Jesus doesn’t call us to water down our passions. But he can redirect our passions for his purposes. The Apostle Paul was an extreme person. He was breathing out murderous threats on his way to arrest followers of Jesus. Jesus halted Paul’s trip to Damascus, and radically transformed this Christian-hater into a church planting disciple maker. Paul who was one of the most passionate followers of the law, a Pharisee of Pharisees, became the voice that carried the gospel to the gentile nations. All the zeal that Paul had towards matters of the law, Jesus transformed and directed to be zealous for the message of God’s grace.

I pray that our churches, in-person an online, would be filled with extreme people. We need Matthews and Simons, and Pauls, who recognize that they are desperately in need of Jesus. We need not fear the extremes, if we keep directing people to Jesus as our shared center.

Yesterday Kathy and I were going to Costco, and we were talking about relationships with people and church leadership. Sometimes people leave for a bit, and come back because they know you are still there. It reminded me of an illustration I read years ago from Exiles by Michael Frost. Frost was comparing ranching techniques between different cultures. Some cultures build miles of fences to keep their herds and flocks in place. In other cultures, the rancher digs wells so the herds and flocks know where to come back for fresh, live sustaining water.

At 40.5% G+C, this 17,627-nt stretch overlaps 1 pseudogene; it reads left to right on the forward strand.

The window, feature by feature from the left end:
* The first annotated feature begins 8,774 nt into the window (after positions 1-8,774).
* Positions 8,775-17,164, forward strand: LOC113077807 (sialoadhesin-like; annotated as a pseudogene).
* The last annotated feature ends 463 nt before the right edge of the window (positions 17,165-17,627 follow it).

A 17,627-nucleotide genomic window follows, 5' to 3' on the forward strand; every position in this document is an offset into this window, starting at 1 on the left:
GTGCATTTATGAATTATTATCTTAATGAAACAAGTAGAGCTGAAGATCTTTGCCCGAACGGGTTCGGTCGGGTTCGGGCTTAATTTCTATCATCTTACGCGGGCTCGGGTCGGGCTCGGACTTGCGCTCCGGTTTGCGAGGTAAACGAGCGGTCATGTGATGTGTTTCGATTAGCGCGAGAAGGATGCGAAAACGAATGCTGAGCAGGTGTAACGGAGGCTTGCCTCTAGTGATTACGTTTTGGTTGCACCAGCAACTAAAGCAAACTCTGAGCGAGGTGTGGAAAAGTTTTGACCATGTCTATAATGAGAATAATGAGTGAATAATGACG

Jesus said that he is the living water. As a pastor, I am not afraid of extreme people, because they still need water. Jesus was not afraid of the extreme people, because he knew that they still needed water that he alone could offer.

I pray that we set aside our extremes and our labels for ourselves and others, and drink deeply that living water that Jesus gives us.

I pray that our passions for causes will be motivated not by our “right-ness” but by Christ’s righteousness.

Lord Jesus help us find our center in you alone.

Work in Progress

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I have been enjoying What if Jesus was Serious by Skye Jethani. This book is a devotional level reading of the Sermon on the Mount (Matthew 5-7). Jethani has a great ability to communicate profound truths through his doodles and brief reflections. I have had several experiences of being challenged in my own thinking and actions while reading this book.